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Teacher Interview: Lee Holtzman ’01, Comes Home
Shannon Lyons
Alumni Lee Holtzman poses with a lemur

“My years as a Nueva middle school student were the best three years of my intellectual life,” eighth-grade class of 2001 alum Lee Holtzman said. “Nueva fed the part of me that needed to keep learning. We would stay in the math room after lunch and use the whiteboards. It wasn’t weird or geeky, it’s just what people did. Some people went to the music room, some people went to the math room. It felt like home.”

As Thomas Wolfe once wrote, “You can’t go home again,” but Lee might disagree. Today she teaches at Nueva -- doing work she loves, in a place she loves, and with people she loves.
 
After graduating from eighth grade, Lee went to Menlo School but never lost touch with Nueva. “Throughout my high school years, I came back to participate in Lit Club or help with the after-school program, because I loved being connected,” Lee said.

“My high school senior project was a comparison of schools with progressive pedagogy around the Bay Area. Or, as one of my teachers described it, ‘a veiled way of saying Nueva was better than anywhere else.’ ”

Love of Teaching Leads to Nueva

In true Nueva form, Lee was passionate about learning and trying new things. She traveled a few different paths, including the world of high tech startups, before taking her first teaching job in New York City. She began as an Associate Teacher at the City and Country School, and immediately loved being in the classroom.

But Nueva was still in the background, with connections that remained an important part of her life. During the spring of her first year, Lee had the opportunity to meet one of her teachers from Nueva in Manhattan for tea, but instead she found herself talking with Liza Raynal (Nueva eighth-grade alum, class of 1995), now the Middle School Head. After an hour and a half of talking and catching up, Liza offered Lee a job as an Associate Teacher at Nueva. Turns out there was a little more than serendipity at work, and Lee was thrilled by the offer to join the Associate Teacher Program as the sixth-grade writing teacher. This, of course, had been Liza’s plan all along. Or, as Lee explains, “They punked me.”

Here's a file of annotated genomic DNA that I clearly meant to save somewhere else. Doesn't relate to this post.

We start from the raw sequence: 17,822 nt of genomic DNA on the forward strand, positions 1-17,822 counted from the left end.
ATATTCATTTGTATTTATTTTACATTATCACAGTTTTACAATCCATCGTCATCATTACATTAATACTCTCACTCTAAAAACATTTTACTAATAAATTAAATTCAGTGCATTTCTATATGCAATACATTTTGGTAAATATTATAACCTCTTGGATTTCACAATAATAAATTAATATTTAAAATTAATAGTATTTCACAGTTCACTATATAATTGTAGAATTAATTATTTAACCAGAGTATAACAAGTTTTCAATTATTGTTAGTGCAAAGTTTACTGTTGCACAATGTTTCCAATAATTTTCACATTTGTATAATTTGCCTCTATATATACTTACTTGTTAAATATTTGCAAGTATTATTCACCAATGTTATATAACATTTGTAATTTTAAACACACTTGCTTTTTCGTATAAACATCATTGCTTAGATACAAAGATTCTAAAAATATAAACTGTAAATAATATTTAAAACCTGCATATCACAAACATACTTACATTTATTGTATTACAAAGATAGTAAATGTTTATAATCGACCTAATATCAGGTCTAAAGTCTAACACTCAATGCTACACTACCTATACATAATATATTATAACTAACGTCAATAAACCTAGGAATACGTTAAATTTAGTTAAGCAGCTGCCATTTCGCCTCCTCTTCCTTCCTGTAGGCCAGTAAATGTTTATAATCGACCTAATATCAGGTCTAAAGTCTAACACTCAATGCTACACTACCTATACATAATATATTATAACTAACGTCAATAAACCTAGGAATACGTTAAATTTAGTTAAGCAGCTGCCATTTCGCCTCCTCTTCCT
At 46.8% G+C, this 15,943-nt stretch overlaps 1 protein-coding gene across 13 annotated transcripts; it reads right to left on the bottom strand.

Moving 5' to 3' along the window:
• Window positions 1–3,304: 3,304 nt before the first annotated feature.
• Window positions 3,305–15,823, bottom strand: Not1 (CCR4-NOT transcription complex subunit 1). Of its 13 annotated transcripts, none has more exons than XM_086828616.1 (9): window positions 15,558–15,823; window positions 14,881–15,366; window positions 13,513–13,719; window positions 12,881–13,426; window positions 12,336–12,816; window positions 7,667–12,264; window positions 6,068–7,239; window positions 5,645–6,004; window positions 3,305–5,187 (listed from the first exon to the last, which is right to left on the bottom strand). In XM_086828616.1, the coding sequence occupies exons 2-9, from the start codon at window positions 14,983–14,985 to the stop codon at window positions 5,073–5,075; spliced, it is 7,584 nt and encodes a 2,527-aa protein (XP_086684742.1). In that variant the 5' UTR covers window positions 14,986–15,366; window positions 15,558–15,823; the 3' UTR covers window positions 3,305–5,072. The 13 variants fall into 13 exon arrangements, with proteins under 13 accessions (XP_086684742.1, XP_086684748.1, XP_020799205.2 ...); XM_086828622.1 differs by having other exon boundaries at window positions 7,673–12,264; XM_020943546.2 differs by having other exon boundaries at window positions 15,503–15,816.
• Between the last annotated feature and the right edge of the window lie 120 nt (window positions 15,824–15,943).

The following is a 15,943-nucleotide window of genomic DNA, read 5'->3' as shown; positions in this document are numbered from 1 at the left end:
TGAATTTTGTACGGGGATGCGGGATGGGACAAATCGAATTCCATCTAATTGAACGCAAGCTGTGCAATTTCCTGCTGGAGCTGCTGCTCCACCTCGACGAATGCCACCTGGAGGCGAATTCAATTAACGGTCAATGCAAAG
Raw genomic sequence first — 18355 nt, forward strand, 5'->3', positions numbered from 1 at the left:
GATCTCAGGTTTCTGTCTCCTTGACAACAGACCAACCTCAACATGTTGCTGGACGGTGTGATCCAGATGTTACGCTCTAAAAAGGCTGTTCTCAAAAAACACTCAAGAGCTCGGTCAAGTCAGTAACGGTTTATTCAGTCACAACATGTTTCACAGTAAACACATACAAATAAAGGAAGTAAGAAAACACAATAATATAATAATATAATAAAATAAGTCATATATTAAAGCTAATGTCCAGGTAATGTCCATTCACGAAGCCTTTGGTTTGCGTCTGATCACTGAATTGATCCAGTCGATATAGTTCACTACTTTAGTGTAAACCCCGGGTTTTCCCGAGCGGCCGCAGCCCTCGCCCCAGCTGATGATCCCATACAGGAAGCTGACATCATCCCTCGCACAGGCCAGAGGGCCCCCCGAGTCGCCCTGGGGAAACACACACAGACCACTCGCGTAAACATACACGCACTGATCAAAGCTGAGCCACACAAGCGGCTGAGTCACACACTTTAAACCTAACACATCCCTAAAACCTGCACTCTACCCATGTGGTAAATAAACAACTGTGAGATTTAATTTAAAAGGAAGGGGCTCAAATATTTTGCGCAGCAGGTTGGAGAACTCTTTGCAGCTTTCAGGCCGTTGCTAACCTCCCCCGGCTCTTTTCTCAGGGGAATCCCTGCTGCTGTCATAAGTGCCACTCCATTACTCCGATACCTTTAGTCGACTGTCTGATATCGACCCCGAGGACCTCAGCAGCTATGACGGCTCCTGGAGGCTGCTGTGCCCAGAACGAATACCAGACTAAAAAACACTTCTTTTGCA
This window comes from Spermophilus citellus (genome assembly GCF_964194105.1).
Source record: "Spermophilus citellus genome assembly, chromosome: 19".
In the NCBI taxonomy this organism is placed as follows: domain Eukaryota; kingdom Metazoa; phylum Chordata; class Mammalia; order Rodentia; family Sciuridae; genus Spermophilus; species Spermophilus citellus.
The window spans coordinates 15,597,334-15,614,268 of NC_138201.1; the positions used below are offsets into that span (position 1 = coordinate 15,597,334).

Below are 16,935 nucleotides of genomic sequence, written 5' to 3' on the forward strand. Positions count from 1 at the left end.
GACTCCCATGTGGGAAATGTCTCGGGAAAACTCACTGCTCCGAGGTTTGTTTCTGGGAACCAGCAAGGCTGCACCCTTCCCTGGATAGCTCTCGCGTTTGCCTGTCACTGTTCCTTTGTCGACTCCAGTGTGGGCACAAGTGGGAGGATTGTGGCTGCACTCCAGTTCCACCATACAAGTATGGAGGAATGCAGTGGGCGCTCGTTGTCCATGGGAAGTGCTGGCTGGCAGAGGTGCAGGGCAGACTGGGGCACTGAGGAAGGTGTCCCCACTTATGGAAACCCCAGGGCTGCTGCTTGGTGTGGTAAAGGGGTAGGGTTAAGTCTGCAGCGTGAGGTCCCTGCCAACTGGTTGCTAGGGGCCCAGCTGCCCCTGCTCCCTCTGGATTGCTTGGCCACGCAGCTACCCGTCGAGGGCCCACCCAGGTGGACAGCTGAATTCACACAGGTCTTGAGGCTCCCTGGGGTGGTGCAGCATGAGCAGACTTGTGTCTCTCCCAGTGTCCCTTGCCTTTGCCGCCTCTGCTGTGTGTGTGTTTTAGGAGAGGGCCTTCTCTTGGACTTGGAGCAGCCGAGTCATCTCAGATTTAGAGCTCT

The Value of a History of Science Degree

This set in motion Lee’s career at her Nueva “home.” After a year as the sixth-grade writing teacher, word got out that Lee was not only a stellar humanities teacher and writer, but was also incredibly knowledgeable about the History of Science. “Who knew that getting a History of Science degree would ever be useful?” Lee quips. “But it’s the reason I came to the Upper School.”

It seems that only Lee was surprised that she had arrived as a teacher at Nueva. “Everyone else seemed to know this is what I’d do,” she said. “They told me, ‘Congratulations on finally figuring it out!’ ”  Lucky for Nueva that we brought her back “home.”



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Alumni Lee Holtzman poses with a lemur

“My years at Nueva were the best three years of my intellectual life,” upper school teacher and eighth-grade class of 2001 alum Lee Holtzman said. “Ever since I left Nueva, it was always the biggest part of me. Which is odd because I was only here for three years.” After only one week at the school, Lee identified the need for Nueva to expand from a PreK–8 school to PreK–12. “The end of my first week at Nueva (I started in sixth grade, so I was eleven), I went into the Head of School’s office, sat down, and said ‘You need to start a high school, because I need to go there!’”

Judee Brasesco and her two grandsons

Judee Brasesco has the unique perspective of seeing how Nueva shaped two generations of students in her family. When she learned about the Nueva School in the 1970s, she had two school-aged children, Jill Brasesco Thomsen (’77 sixth-grade graduate) and J.D. Brasesco (’80 sixth-grade graduate). Last spring, Judee’s oldest grandsons, Scott Brasesco ’18 and Chip Thomsen ’18, graduated from Nueva, and her youngest grandson, Jack B., is now an eleventh grader at Nueva.  

 Andrew Lam and his parents in a city

When Andrew Lam (eighth grade,’01) visited the Upper School with his father last year, he was thrilled to see learning in progress. “There was stuff all over the floor,” he said. “An intentional mess of art and science projects where kids were learning and exploring.” He was happy to see that the culture of exploration and the freedom to make and learn from mistakes were still part of the school he loved so much.

Fun graphic, "May the task force be with you"

The Bridge Experience Task Force

Mission

1) To explore the idea of a Nueva Gap Year Program.

2) The task force determined that Nueva is well positioned to provide graduates with a unique gap year experience, and the task force was charged with defining and launching the program.

Three students from the Class of 2018 meet with Diane Rosenberg

"As you embark on your journey from here, I just wanted to warn you: you may end up back here.”

Lee Holtzman — upper school history of science teacher and Nueva alum — shared these opening remarks as she welcomed the Class of 2018 at their first official alumni gathering earlier this month. Just two days after graduates flipped their tassels and tossed their caps, they gathered at the upper school for a brunch to embrace their new official status as Nueva alums.